Joe Corrigan wakes up in hospital, his memory in fragments, everything and everyone feeling strangely unreal. He gradually remembers his earlier life, as director of a large Virtual Reality project. But he is told the project was cancelled, and he suffered a breakdown.
Now, we as readers know what is going on, and not just because the backcover blurb gives it away. Face it, working on a VR project, then weird stuff happens, then everything seems a bit unreal -- what's not to get? But it takes Joe twelve subjective years, then someone else telling him, to realise. There's a good technical reason why it's then hard to get out (but the "back door" is blindingly obvious). That technical reason unfolds in flashbacks, setting up the original project, with loads of slightly stodgy info-dumping about the hardware and software technology. Some of this has stood the test of time surprisingly well (reading it 15 years after it was written). In fact, the main implausibility is how quickly some of this stuff happened: it is (coincidentally) set in 2010. In fact, the tech is thought out in enough detail that Hogan reuses something very like it in Bug Park.
The bits inside the VR are a well-done standard solopsist paranoid nightmare, done in everything from Heinlein's 1941 short story "They", and since carried on in plots like Tom Cool's Infectress and Secret Realms, and in films like The Truman Show, The Matrix, and eXistenZ. The main question is, as always, how do you know that you've really got out?
This is pleasingly Libertarian-lite. The main philosophical message is how you are not free if other people control the things that matter to you (here, things like prestige); the solution is to choose different things to matter.
According to the dedication, Hogan was inspired to write Paths to Otherwhere after spending an evening with David Deutsch, a proponent of Everett's Many Worlds interpretation of Quantum Mechanics.
Here, scientists in a rather unpleasant near-future world are working on harnessing the computational power of this multitude of parallel worlds to help the decision making process -- but they get more than they bargained for when they discover they can transfer a consciousness to any of its parallel analogues. The race is then on to see whether the Good Scientists or the Evil Government win a place in the Libertarian Paradise.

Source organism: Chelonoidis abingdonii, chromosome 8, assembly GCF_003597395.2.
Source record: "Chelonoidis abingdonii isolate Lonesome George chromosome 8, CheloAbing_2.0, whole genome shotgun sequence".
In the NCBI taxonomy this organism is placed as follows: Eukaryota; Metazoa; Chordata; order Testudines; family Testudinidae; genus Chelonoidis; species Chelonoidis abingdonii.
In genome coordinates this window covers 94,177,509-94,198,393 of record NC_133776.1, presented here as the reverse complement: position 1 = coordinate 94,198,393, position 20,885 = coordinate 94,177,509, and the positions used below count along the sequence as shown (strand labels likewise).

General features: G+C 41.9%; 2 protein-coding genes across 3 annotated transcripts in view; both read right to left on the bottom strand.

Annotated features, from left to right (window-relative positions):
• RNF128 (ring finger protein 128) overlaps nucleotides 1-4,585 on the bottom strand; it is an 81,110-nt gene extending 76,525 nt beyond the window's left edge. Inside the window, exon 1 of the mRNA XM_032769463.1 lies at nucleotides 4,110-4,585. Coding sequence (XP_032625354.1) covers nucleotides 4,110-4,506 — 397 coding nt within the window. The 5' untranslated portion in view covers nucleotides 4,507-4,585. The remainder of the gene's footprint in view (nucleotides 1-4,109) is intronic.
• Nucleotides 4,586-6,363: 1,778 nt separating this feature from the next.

The Many Worlds science is handled nicely; it is a sort of "the thinking fan's Sliders". And in a pleasant burst of realism, the inevitable Libertarian society isn't painted as perfect -- some people there are still petty and mean -- it is just significantly nicer than the protagonists' world. (I'm a tad surprised about how recently that world split from ours -- apparently some time in the 1910s -- given the enormous global social attitude differences.)
Unfortunately the good points are spoilt by the rest. As well as using the plot to preach about his current dissatisfaction with the theory of evolution, Hogan makes some rather nasty racial comments (one might argue that these are not really racist, because some of the parallel worlds have the opposite problems, and some don't have them at all -- but he is making them about our world, or at least one very close to it -- that is, about the real world). And yet again, he seems unable to draw a female character who is both sympathetic and a scientist.
But I reserve my main dismay for the stupendous moral dilemma right at the centre of the plot -- about the rights of the person whose body another consciousness is transferred to -- which some of the main characters don't even notice until they have it explicitly brought to their attention, and even then don't seem to be to particularly worried by it.
Eric Haber owns Neurodyne, a company making microminiaturised 'mecs', run using a Direct Neural Control form of VR. Neurodyne is working on scientific and engineering applications, but Eric's son Kevin has developed the idea of Bug Park, using the tiny mecs for entertainment, 'small game hunting' and adventure safaris. And when the competition start playing dirty, Kevin's expertise with the mecs becomes important.